What Women Really Want from a Tech Career – and Why Education is Only the Beginning

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The dearth of women in technology has been a hot topic for many years. There have been numerous creative ways to attract women to technology-related jobs. Despite all the outreach, scholarships, STEM education, and outreach, women remain woefully underrepresented within technology, especially IT.
What is the answer?

It’s not about whether women should have more opportunities in tech careers or not. The question is how to attract more women to the field. It seems that the answer is not about getting girls into computer science early on, but rather about getting women to express their needs and giving them what they want.
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Start with Education
A lot of the discussion about attracting women into technology has been focused on education and getting girls interested STEM subjects in elementary school. This has some merit, but despite the best efforts by educators, only 18 percent of computer science graduates are women.
Girls Who Code, an organization that was founded in 2011 to encourage girls to study computer science, has made some progress in attracting young women into the field. Reshma Saujani, the founder of Girls Who Code, points out that girls often face two major obstacles when it comes to pursuing STEM careers over the long-term.
Popular culture tells girls STEM is not for them. It’s not trendy, not socially acceptable, or even “geeky”.
Uncertainty about the technology industry today and the various roles and opportunities available to them.
This means that many girls believe that working in tech is about being confined to a basement where you can code all day.
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Many women who work in technology find that the stereotypes are true to some degree. Even women with the right education and experience to lead, who have worked hard to obtain IT certifications and are well-versed in their roles, often don’t get the same respect as their male counterparts.
Many people report that working in a male-dominated industry can affect their confidence. They may not be able to seek out opportunities or pursue them, or feel comfortable asking for a higher salary or more responsibility. It’s not surprising that women only make up about 20% of the workforce at some of the largest technology companies in the world, such as Google, Apple, Facebook and Microsoft.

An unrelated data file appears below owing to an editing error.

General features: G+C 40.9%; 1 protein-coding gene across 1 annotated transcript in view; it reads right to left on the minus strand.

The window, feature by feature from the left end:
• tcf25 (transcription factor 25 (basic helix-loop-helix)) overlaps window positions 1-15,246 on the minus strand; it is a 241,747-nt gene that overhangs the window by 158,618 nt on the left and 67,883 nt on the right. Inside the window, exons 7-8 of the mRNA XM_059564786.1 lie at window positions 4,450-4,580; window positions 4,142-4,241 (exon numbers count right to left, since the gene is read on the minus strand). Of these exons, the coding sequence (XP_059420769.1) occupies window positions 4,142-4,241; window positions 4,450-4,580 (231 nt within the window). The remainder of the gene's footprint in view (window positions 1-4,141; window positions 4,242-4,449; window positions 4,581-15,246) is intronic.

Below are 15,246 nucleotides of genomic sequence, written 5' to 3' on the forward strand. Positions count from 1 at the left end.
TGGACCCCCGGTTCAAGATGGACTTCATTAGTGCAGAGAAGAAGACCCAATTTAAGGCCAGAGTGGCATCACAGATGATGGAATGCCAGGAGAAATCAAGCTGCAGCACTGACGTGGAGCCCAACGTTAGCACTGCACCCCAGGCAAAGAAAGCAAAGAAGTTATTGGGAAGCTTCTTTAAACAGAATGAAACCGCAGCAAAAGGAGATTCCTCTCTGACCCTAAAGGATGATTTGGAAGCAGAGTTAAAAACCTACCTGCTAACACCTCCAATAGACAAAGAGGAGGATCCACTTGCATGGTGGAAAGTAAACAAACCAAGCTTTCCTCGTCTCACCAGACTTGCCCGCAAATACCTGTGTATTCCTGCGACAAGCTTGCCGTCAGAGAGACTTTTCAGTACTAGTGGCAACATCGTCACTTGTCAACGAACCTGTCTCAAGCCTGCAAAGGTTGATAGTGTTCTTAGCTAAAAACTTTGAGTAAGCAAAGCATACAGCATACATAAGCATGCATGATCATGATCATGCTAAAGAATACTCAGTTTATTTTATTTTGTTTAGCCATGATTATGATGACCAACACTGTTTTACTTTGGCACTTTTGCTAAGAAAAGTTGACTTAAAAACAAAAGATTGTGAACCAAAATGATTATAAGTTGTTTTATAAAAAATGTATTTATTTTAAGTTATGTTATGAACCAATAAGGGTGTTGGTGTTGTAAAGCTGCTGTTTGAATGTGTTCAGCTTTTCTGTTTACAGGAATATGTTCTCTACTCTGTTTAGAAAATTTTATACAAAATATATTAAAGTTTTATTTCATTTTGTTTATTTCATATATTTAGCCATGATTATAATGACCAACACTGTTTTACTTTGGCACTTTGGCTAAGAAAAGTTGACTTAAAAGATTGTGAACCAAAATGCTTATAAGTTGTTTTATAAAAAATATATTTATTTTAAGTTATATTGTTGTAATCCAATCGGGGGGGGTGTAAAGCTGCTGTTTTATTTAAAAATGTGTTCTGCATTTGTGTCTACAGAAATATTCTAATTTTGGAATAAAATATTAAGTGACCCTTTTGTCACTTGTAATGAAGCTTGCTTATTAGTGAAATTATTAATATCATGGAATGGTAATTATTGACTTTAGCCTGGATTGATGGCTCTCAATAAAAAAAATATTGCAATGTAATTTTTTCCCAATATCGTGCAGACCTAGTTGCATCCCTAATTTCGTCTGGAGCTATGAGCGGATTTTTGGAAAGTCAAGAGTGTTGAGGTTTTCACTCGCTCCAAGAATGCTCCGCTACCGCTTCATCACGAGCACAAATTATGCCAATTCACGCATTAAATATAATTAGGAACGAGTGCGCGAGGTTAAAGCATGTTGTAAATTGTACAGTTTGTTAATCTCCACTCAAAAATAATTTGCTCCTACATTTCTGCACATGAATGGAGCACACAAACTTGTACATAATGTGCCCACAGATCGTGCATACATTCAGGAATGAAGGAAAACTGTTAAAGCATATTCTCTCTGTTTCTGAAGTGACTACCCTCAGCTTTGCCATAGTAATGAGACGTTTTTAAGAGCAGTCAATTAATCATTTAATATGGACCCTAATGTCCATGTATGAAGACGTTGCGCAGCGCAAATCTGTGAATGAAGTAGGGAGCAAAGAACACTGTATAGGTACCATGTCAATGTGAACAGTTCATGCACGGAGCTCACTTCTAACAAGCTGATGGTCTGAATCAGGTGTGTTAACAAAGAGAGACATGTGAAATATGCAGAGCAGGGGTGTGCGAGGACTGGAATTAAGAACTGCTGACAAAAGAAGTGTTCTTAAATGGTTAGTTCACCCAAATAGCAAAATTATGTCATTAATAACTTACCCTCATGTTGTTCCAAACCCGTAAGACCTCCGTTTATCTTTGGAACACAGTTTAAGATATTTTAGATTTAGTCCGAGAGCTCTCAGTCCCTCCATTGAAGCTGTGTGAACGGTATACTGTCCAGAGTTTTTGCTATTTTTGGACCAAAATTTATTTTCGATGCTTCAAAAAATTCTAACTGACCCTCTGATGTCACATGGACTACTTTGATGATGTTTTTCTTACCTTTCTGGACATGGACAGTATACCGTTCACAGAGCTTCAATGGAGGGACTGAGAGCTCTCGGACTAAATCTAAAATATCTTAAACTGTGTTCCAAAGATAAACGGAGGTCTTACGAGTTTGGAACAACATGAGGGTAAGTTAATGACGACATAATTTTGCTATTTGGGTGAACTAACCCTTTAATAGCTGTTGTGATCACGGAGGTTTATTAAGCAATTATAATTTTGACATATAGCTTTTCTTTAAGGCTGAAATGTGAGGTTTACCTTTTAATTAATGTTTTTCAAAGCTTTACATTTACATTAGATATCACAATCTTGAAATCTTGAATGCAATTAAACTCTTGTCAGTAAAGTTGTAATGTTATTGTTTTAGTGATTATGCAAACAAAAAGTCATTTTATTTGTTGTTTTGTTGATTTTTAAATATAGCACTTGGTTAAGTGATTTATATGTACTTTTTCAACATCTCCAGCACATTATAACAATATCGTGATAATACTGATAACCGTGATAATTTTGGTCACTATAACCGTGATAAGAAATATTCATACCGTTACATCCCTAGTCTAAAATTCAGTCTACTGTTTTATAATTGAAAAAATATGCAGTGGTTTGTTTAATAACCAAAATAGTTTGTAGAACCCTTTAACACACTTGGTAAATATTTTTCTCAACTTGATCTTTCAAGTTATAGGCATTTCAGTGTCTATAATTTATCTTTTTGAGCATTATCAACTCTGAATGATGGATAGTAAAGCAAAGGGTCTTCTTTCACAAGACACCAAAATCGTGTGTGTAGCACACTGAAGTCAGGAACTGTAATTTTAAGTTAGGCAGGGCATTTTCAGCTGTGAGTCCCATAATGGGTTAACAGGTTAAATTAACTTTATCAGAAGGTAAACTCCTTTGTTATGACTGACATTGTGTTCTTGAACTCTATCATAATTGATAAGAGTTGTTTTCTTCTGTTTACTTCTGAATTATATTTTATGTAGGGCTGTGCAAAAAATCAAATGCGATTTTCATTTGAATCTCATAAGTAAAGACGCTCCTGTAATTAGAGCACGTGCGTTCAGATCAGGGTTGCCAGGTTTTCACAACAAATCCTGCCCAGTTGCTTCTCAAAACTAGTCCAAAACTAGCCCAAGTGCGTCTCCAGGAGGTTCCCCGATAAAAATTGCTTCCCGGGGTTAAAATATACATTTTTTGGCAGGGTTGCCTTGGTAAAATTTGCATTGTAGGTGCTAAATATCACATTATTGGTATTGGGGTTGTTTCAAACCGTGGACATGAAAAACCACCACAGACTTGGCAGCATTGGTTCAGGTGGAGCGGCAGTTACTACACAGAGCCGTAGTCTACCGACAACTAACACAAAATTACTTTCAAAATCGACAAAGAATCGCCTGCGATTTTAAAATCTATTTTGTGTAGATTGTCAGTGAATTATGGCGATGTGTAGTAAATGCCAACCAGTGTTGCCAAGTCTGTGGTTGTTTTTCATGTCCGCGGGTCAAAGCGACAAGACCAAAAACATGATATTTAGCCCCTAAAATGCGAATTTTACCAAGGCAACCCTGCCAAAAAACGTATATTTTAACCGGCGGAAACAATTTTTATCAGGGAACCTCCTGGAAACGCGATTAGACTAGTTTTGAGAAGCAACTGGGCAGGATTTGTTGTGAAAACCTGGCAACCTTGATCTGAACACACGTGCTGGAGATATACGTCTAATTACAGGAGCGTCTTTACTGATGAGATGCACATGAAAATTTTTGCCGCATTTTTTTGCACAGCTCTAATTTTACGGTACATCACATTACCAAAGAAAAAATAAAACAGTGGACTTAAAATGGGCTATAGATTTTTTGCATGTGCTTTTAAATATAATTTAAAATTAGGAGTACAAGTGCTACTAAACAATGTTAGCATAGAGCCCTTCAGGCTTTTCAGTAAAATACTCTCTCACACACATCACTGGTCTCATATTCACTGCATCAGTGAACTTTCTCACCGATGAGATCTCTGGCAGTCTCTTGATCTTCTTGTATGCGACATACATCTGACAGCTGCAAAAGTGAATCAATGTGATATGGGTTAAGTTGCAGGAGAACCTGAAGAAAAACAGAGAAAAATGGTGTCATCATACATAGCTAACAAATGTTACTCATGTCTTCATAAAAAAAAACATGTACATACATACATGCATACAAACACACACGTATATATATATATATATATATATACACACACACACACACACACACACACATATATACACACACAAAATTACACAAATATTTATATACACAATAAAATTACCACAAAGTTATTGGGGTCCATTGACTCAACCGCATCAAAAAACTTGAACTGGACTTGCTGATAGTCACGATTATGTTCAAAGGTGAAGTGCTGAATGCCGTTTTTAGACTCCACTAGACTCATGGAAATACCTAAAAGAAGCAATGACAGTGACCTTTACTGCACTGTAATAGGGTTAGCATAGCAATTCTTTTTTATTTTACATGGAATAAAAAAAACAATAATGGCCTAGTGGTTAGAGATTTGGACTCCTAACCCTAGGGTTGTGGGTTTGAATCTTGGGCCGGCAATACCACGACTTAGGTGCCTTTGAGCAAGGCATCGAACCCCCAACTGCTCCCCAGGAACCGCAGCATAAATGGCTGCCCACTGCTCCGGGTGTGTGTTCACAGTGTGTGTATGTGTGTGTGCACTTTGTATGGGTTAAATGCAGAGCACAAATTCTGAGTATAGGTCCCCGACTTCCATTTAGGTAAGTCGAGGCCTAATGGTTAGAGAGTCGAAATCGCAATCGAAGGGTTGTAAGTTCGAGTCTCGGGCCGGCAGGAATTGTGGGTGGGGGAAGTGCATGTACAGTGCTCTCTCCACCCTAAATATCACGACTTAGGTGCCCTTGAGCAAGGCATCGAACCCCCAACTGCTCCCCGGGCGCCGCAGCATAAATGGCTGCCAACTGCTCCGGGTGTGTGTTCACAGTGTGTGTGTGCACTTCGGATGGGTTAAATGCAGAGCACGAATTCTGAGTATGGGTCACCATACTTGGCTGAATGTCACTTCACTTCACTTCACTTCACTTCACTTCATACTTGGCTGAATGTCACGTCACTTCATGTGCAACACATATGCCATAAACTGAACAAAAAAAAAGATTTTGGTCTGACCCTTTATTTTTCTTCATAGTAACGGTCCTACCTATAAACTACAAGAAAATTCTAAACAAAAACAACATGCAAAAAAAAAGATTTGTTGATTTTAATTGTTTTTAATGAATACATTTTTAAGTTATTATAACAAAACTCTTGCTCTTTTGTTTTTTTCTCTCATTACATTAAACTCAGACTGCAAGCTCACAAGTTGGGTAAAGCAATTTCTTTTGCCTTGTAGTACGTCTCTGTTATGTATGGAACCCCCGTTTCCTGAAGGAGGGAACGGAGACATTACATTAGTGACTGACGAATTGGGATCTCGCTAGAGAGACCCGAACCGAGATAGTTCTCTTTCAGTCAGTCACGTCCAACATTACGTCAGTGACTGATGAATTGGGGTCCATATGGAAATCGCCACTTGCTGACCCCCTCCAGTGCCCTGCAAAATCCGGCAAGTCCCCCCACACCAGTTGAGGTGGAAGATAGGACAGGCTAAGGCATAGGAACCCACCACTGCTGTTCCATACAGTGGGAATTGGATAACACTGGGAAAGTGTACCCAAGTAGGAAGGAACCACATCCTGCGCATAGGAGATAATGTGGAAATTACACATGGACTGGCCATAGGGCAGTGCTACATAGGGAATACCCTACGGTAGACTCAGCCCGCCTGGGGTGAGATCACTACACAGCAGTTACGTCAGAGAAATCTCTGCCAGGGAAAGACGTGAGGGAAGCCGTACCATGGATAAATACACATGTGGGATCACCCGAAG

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Change the Conversation
The answer to attracting women to technology is not in education alone, but in culture change. This includes both within the field and on a larger scale. A recent survey found that women identify several key areas in which they want to see improvements in their tech careers.
Flexibility in the Work Schedule
IT is not viewed as a 9-to-5 job. However, women are more likely to refuse to work traditional hours than men. Women are most concerned about a flexible schedule that allows them to have a better work-life balance.
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More Mentors and Role Models for Females
Women who feel excluded from the workplace or under pressure to be “one the guys” often feel frustrated by a lack of support. A female-friendly culture that encourages women to be hired creates more role models and, in turn, more women within the company.
Additional Support for Education
Women want to learn more but the current culture makes it difficult for them to invest the time and effort to acquire new skills or certifications. It is important to create a culture where education and training are not only encouraged but also supported with tools and financial aid.
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Increased awareness and efforts to combat sexism
Studies show that over half of women who enter technology leave within the first ten year. This is often due to sexism or a lack of opportunities. Companies that want to attract and keep women in technology must work harder to recognize sexism, and find solutions.
Diversification has been a major focus of many companies.

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